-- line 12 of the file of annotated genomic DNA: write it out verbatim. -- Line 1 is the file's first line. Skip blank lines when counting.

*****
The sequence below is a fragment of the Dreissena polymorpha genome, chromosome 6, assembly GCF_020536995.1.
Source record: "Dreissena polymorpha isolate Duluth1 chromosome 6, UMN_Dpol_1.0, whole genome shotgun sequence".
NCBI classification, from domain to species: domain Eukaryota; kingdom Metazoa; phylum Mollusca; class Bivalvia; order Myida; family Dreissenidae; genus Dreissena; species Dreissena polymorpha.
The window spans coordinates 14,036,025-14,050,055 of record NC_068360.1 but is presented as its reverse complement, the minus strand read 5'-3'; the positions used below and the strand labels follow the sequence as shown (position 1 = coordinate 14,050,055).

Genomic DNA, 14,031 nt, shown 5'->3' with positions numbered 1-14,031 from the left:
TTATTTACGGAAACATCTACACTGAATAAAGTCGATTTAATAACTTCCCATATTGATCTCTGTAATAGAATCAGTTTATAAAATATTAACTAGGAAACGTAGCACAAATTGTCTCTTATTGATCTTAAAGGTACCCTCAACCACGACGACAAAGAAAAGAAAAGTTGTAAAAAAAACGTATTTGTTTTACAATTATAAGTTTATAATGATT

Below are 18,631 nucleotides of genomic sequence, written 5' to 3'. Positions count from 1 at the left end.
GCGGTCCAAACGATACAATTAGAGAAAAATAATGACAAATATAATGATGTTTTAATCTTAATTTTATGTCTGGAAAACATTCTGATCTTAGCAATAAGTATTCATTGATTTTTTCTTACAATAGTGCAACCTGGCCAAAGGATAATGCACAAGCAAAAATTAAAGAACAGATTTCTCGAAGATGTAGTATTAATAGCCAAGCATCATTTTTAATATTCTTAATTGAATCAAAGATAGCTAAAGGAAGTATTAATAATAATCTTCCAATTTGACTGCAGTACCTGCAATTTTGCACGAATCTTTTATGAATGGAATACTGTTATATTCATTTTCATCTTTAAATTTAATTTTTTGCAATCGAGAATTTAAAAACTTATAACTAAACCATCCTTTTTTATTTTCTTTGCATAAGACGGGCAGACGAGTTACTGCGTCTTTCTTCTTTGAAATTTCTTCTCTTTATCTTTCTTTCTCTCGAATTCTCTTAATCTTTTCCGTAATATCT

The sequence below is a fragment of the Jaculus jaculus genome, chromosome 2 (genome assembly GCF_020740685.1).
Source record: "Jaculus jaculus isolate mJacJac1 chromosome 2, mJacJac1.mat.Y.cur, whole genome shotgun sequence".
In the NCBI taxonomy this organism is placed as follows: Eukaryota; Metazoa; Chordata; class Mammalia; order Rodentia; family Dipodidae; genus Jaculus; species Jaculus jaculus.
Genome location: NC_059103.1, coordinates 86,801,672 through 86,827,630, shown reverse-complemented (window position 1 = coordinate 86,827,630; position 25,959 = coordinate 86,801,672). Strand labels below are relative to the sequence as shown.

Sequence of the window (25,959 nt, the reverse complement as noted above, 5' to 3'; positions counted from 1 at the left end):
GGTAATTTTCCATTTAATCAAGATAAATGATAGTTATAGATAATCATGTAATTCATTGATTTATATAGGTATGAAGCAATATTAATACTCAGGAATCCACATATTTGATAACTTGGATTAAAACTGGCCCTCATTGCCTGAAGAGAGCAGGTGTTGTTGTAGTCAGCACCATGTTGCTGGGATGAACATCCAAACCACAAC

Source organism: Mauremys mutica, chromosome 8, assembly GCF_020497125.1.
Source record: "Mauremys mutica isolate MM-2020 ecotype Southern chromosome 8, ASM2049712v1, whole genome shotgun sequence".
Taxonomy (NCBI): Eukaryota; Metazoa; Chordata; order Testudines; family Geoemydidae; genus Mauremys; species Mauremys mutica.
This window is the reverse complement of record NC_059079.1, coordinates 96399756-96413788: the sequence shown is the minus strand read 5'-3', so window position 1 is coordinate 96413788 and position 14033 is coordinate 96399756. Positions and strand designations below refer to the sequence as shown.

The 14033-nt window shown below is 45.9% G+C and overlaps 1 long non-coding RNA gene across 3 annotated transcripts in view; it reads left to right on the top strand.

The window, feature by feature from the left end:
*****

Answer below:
Genome location: NC_059103.1, coordinates 86,801,672 through 86,827,630, shown reverse-complemented (window position 1 = coordinate 86,827,630; position 25,959 = coordinate 86,801,672). Strand labels below are relative to the sequence as shown.